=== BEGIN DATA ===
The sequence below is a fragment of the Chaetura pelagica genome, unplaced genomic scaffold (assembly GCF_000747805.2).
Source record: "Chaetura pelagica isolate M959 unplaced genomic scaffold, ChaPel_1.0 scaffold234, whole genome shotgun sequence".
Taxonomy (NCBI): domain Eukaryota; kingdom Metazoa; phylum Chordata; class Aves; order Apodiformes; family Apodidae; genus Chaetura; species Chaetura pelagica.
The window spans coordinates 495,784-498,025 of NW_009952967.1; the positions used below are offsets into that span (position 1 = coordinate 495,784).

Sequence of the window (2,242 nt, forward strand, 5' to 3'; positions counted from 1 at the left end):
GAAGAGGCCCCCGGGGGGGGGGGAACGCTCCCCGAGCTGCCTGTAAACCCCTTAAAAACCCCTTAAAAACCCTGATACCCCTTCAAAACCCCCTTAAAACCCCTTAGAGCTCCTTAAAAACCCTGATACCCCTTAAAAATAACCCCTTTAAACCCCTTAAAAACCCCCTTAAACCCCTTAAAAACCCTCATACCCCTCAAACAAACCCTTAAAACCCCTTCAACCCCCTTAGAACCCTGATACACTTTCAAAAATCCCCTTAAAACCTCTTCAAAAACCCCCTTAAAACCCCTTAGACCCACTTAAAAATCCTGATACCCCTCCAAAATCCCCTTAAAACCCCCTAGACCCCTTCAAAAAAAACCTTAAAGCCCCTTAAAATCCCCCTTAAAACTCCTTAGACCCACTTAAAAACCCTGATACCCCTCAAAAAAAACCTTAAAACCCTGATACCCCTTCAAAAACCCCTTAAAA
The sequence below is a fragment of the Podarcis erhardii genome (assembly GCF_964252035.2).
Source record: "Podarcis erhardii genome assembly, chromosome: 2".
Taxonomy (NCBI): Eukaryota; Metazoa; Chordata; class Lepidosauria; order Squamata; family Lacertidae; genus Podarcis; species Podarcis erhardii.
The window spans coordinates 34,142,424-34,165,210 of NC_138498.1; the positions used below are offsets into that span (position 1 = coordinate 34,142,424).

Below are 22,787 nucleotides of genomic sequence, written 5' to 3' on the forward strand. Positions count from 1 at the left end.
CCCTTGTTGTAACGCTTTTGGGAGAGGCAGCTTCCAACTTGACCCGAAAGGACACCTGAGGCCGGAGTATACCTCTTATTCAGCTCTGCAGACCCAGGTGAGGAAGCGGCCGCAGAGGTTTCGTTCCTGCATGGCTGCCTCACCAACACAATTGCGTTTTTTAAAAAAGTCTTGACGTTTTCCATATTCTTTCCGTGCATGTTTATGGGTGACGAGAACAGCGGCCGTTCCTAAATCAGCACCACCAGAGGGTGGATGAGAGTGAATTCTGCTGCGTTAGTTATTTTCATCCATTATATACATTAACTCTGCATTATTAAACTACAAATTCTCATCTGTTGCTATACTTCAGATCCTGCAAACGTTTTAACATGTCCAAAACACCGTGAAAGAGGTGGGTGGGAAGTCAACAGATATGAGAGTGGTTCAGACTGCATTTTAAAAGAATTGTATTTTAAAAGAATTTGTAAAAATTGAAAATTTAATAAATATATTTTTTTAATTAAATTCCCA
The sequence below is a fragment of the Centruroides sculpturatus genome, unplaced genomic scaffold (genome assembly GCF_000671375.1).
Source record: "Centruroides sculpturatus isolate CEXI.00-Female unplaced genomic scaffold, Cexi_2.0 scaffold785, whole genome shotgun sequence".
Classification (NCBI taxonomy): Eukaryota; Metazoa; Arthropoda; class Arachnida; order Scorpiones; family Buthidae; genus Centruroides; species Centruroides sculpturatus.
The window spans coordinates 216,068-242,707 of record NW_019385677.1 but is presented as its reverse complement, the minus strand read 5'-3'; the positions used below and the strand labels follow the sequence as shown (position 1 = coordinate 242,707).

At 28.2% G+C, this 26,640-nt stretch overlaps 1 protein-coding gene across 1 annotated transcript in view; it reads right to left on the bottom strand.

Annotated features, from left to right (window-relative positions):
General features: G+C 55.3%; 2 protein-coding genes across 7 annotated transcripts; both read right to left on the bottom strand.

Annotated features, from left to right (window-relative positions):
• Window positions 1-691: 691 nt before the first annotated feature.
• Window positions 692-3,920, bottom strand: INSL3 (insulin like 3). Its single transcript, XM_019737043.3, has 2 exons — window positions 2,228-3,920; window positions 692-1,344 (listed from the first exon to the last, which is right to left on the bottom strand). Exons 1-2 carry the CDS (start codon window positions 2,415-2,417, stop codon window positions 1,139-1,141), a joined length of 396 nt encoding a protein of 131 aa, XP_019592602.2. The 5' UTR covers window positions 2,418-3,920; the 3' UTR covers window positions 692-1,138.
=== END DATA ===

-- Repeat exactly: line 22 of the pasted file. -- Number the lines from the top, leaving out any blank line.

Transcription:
• Window positions 692-3,920, bottom strand: INSL3 (insulin like 3). Its single transcript, XM_019737043.3, has 2 exons — window positions 2,228-3,920; window positions 692-1,344 (listed from the first exon to the last, which is right to left on the bottom strand). Exons 1-2 carry the CDS (start codon window positions 2,415-2,417, stop codon window positions 1,139-1,141), a joined length of 396 nt encoding a protein of 131 aa, XP_019592602.2. The 5' UTR covers window positions 2,418-3,920; the 3' UTR covers window positions 692-1,138.